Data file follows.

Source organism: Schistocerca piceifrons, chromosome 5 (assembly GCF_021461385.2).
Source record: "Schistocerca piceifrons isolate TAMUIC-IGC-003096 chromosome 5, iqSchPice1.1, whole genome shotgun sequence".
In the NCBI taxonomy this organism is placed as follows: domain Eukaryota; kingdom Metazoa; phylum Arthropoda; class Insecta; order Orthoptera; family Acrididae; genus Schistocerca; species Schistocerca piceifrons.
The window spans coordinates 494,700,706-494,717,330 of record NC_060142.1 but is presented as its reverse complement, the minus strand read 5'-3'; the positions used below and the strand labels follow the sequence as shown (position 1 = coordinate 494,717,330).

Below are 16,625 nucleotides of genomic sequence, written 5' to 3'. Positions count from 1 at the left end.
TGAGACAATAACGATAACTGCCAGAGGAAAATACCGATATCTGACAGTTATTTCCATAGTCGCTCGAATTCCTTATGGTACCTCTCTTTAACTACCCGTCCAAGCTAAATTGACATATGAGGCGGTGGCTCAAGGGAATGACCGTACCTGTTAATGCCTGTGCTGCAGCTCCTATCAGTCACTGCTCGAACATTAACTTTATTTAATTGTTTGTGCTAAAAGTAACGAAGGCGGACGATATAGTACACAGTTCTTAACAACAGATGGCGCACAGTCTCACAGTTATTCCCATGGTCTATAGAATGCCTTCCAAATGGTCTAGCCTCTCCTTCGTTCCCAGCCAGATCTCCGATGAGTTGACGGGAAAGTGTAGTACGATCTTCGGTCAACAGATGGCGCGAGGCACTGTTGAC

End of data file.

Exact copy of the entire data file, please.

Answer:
Source organism: Schistocerca piceifrons, chromosome 5 (assembly GCF_021461385.2).
Source record: "Schistocerca piceifrons isolate TAMUIC-IGC-003096 chromosome 5, iqSchPice1.1, whole genome shotgun sequence".
In the NCBI taxonomy this organism is placed as follows: domain Eukaryota; kingdom Metazoa; phylum Arthropoda; class Insecta; order Orthoptera; family Acrididae; genus Schistocerca; species Schistocerca piceifrons.
The window spans coordinates 494,700,706-494,717,330 of record NC_060142.1 but is presented as its reverse complement, the minus strand read 5'-3'; the positions used below and the strand labels follow the sequence as shown (position 1 = coordinate 494,717,330).

Below are 16,625 nucleotides of genomic sequence, written 5' to 3'. Positions count from 1 at the left end.
TGAGACAATAACGATAACTGCCAGAGGAAAATACCGATATCTGACAGTTATTTCCATAGTCGCTCGAATTCCTTATGGTACCTCTCTTTAACTACCCGTCCAAGCTAAATTGACATATGAGGCGGTGGCTCAAGGGAATGACCGTACCTGTTAATGCCTGTGCTGCAGCTCCTATCAGTCACTGCTCGAACATTAACTTTATTTAATTGTTTGTGCTAAAAGTAACGAAGGCGGACGATATAGTACACAGTTCTTAACAACAGATGGCGCACAGTCTCACAGTTATTCCCATGGTCTATAGAATGCCTTCCAAATGGTCTAGCCTCTCCTTCGTTCCCAGCCAGATCTCCGATGAGTTGACGGGAAAGTGTAGTACGATCTTCGGTCAACAGATGGCGCGAGGCACTGTTGAC